A deer is something that will feed a family for several months, and can also be used for clothing or other purposes. A deer can go a long way, and the head of a prize deer can also make a wall decoration. Tagging a deer is something that you have bragging rights to for years, and you have proof to back you up. When somebody has a head on the wall, they have a story to match that will last for years.

However, catching a big fish is not rewarding for bragging rights. Many fishermen and women will catch and release. The joy of winning a battle with a big fish is something that is often more inside than outside. There is no proof, and others may not believe you did catch a big fish. Even if they do, they may not share the same awe, because they were not there, they did not experience the struggle, and they did not feel the strength that a fisher feels when returning a big fish to the water. Catching that big fish is a joy that is real, and not material. There is nothing more powerful than the joy of catching a big fish.

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Bass Fishing For Beginners - Three Tips to Catch Big Bass

Bass fishing for beginners can seem a little bit overwhelming. Picking the equipment can be challenging, but mastering the technique can be even harder. Knowing these few simple tips can save you a lot of time and hassle. Knowing the basics will also make your time on the water a better and more productive learning experience.

1. Learn Bass Patterns

These fish are ruled by patterns. They are heavily influenced by the world around them. You need to memorize their reaction to outside influences such as weather, temperature, and the structures of the lake.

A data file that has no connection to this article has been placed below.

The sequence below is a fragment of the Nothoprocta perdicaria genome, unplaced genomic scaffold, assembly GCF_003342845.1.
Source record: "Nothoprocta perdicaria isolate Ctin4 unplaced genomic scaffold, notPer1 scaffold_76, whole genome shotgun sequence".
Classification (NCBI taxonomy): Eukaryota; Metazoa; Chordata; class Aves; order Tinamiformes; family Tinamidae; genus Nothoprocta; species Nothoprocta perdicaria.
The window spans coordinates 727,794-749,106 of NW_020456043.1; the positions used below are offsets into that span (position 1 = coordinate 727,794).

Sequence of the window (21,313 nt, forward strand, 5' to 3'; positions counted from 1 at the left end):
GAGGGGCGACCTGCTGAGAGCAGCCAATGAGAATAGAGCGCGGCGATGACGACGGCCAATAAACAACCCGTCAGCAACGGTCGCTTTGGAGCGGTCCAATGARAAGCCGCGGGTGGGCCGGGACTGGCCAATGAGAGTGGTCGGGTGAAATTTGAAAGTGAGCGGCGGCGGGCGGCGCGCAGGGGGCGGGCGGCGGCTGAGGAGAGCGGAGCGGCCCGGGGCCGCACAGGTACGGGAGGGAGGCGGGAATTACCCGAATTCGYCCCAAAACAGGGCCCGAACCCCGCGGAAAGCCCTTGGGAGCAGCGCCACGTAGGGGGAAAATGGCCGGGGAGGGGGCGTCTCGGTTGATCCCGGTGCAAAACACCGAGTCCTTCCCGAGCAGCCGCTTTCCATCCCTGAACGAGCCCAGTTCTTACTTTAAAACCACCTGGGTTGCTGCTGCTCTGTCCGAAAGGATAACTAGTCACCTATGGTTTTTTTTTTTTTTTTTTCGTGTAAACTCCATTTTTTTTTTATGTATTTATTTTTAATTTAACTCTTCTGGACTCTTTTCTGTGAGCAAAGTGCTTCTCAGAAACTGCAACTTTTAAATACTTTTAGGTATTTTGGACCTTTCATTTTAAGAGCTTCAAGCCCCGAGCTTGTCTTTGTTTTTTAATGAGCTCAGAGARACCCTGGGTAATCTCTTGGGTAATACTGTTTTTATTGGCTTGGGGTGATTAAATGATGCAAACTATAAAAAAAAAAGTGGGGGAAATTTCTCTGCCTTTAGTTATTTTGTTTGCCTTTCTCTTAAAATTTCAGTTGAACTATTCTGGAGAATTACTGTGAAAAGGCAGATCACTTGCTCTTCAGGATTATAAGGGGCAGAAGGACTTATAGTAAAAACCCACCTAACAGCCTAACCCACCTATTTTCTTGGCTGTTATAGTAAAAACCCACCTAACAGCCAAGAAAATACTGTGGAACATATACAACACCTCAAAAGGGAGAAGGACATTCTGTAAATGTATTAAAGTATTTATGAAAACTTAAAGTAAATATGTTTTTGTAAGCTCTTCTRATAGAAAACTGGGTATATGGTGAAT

Bass do well in moderate temperatures, around 68-78 degrees. They like to stay in heavy cover. Knowing these two things alone will help tremendously.

You can now search for heavy cover where the bass might be. Look for grasses or fallen trees. These are typically hot bass spots.

If it is a hot day, you can assume that the bass will be deeper in the water to avoid the heat.

2. Learn to Use All Your Baits

So you've stocked your tackle box with all the recommended jigs, crankbaits, and what? You need to learn how to use all of your baits, and when the best time is to use them.

There are many different types of crankbaits. Some swim deep, some swim shallow. If you can guess how deep the bass will be, you can choose the proper crankbait accordingly.

Jigs usually take the longest to learn because they are very versatile and there is a large variety. Master these baits because they are the best ones to use to fish heavy cover. Using jigs for bass can lead to very good fishing.

3. Search for Perfect Bass Holes

A topographical map can help you to find great bass spots. Look for deep structures where the bass might be. When you find these structures, fish all around them until you find a great hole. Bass typically only inhabit a small area of a structure where there is ample food and cover for them.

These tips are only the beginning of developing your bass fishing technique, but they are very helpful. Learning about these fish can make bass fishing for beginners a rewarding and productive experience.